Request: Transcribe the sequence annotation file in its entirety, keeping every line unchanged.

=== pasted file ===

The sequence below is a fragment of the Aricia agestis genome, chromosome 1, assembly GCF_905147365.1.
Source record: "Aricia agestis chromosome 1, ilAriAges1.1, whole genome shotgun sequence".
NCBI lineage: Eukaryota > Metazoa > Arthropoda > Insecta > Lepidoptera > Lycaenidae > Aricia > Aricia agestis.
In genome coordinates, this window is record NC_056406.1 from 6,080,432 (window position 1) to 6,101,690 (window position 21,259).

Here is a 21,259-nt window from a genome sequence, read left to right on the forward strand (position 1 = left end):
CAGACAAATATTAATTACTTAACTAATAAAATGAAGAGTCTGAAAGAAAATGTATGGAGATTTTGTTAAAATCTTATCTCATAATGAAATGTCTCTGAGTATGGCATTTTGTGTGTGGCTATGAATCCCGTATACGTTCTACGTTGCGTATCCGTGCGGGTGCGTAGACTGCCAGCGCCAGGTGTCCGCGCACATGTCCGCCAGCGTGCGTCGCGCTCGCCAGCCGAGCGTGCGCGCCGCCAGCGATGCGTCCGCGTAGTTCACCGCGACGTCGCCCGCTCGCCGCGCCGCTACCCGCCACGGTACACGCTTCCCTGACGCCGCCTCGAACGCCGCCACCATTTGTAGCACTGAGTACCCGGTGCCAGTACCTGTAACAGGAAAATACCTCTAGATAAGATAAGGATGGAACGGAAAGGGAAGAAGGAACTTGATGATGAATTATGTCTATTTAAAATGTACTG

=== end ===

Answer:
The sequence below is a fragment of the Aricia agestis genome, chromosome 1, assembly GCF_905147365.1.
Source record: "Aricia agestis chromosome 1, ilAriAges1.1, whole genome shotgun sequence".
NCBI lineage: Eukaryota > Metazoa > Arthropoda > Insecta > Lepidoptera > Lycaenidae > Aricia > Aricia agestis.
In genome coordinates, this window is record NC_056406.1 from 6,080,432 (window position 1) to 6,101,690 (window position 21,259).

Here is a 21,259-nt window from a genome sequence, read left to right on the forward strand (position 1 = left end):
CAGACAAATATTAATTACTTAACTAATAAAATGAAGAGTCTGAAAGAAAATGTATGGAGATTTTGTTAAAATCTTATCTCATAATGAAATGTCTCTGAGTATGGCATTTTGTGTGTGGCTATGAATCCCGTATACGTTCTACGTTGCGTATCCGTGCGGGTGCGTAGACTGCCAGCGCCAGGTGTCCGCGCACATGTCCGCCAGCGTGCGTCGCGCTCGCCAGCCGAGCGTGCGCGCCGCCAGCGATGCGTCCGCGTAGTTCACCGCGACGTCGCCCGCTCGCCGCGCCGCTACCCGCCACGGTACACGCTTCCCTGACGCCGCCTCGAACGCCGCCACCATTTGTAGCACTGAGTACCCGGTGCCAGTACCTGTAACAGGAAAATACCTCTAGATAAGATAAGGATGGAACGGAAAGGGAAGAAGGAACTTGATGATGAATTATGTCTATTTAAAATGTACTG